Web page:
learning to query: lessons from #DVPit

The first time I thought about being a published author one day I was maybe 16 or 17 (my memories from my teenage years are a bit fuzzy). I remember trying to search the internet for how to get your novel published and being terrified by TOR’s website (because they were like the one publisher I could think of to search.) I remember learning you needed an agent (that’s how things were back then) and letting the paralyzing anxiety take over and shelved that train of inquiry.

I didn’t really try to figure it out again until I saw a few tweets about #DVPit even though I had decided a few years prior that I was going to publish a book (and hopefully more) and be an author. Going in I had no idea what I was doing.

The intention had to write this a while back with everything fresh in my mind, but with extra time to reflect I think I’ve actually been able to distill the pieces of advice that have actually stuck with me. No matter what happens next I’m confident that my experience with #DVPit has helped me learn more about the industry I’m trying to break into.

At the start I’d never written a pitch, a cover letter, or a synopsis.

I had written roughly 5 novels.

These are completely different skill sets.

Writing a pitch is like distilling your novel into something refined. You’ve been in it, writing it for so long, that you forget what it’s about. You know what it is, how it lives, how it breathes… but you forget how to think about it as anything other than something you experienced.

In writing a pitch you have to make people fall in love with this big project in just a few words. My first few pitches were objectively pretty terrible. They were general and cliche, but I found they were a good anchor and starting place. The first few I tried to pack it all into just one tweet. Nothing got said and the idea fell flat.

With the help of many lovely folk offering critiques honestly shout out to Jenn Polish, Ryan Douglas, Ryan La Sala & Jennifer Ferguson for looking over my twitter pitches, and Danny LoreIsabel Sterling, Ronan Sadler, & Paige Cober for looking over my query and first few pages. There were also several others that left feedback during #PreDV day that was so useful.

I’m fairly certain each of these folks saw a different iteration of my pitches, query, and pages. Between advice given and further research that I did (I did so much research and I wished I’d bookedmarked all my pages so I could share) I went from having a not very strong presentation of my novel to one that got me a decent number of interested agents during #DVPit.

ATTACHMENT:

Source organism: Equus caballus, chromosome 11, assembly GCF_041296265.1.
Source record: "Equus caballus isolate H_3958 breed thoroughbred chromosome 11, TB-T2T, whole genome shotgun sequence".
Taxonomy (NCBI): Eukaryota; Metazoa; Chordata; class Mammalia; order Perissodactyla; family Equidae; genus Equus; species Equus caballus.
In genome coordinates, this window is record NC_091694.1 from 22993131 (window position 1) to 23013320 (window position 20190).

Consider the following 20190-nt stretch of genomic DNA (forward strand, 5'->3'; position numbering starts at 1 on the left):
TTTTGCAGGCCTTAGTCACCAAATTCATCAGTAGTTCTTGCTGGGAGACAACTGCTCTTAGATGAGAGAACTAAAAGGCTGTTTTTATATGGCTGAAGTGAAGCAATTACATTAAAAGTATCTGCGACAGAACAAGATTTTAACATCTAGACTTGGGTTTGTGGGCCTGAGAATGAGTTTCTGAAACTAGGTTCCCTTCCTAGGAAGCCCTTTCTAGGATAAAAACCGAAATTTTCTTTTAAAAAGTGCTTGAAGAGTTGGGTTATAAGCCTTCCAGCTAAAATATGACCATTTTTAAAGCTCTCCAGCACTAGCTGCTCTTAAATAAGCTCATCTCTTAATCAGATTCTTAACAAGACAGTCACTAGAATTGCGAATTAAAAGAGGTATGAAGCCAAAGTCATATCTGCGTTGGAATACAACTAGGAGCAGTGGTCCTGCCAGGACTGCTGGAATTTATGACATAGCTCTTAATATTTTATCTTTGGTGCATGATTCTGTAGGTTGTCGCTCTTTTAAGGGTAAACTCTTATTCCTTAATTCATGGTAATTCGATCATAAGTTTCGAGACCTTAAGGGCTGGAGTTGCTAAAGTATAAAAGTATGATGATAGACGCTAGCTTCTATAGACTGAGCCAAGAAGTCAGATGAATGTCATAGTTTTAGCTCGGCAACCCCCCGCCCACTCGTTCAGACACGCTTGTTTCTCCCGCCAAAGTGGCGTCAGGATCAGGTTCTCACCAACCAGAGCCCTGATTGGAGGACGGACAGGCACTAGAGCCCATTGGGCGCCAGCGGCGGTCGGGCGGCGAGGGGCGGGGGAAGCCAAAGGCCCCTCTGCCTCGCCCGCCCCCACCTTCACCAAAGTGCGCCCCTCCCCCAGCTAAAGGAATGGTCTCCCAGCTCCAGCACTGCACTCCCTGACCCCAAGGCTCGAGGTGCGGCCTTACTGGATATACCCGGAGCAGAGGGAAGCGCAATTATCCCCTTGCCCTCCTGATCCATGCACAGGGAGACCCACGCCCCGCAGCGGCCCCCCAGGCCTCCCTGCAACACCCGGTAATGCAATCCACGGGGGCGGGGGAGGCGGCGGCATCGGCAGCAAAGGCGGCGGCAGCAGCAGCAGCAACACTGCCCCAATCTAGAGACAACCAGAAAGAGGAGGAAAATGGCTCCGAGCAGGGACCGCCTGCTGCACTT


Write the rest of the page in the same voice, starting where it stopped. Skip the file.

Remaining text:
And I’m still learning. I’m adapting as I pitch, because I’ve dug into pitching the old fashioned way, one query at a time, unsolicited.

I wanted to share though, some of the advice that encouraged me to dig in and make some big changes to what I had written:

“this also works as one tweet, but you have three “hooks” in it”

This was from one of the first pieces of feedback I had. I was trying to do too much at once. By teasing out my ideas into their own separate pitches I was able to craft something much more engaging.

“writers try to summarize the entire book in a couple of paragraphs. It leads to vague over-sweeping statements instead of specifics. Successful queries often highlight some specific plot points and character quirks, even if it means leaving out parts of the overall story. Take out some of those general statements on theme and character in favor of specific examples.”

Again with me trying to get it all in there. I think this goes along with the show don’t tell feedback in that, if you dive in deep on something instead of glossing over it, that element becomes stronger.

“The pitch needs more specificity about the circumstances than the final line, which reads as pretty abstract.”

I think out of desperation I started relying on cliches instead of explaining the detail that made my story unique. No matter how well the cliche fits, it doesn’t necessarily read well if you don’t get the right supporting details in.

“There could be more urgency in the pitch you have right now. It sounds a little more like a good synopsis than a pitch as it is. I’ve learned that urgency can go a long way with agents.”

Details are good, but so is leaving out some of the details. The synopsis is the place to give it all away, but your pitch, your query. You gotta give folks just enough to want to read the whole thing and not a bit more.

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punk rock ballerina. writer. adventurer.

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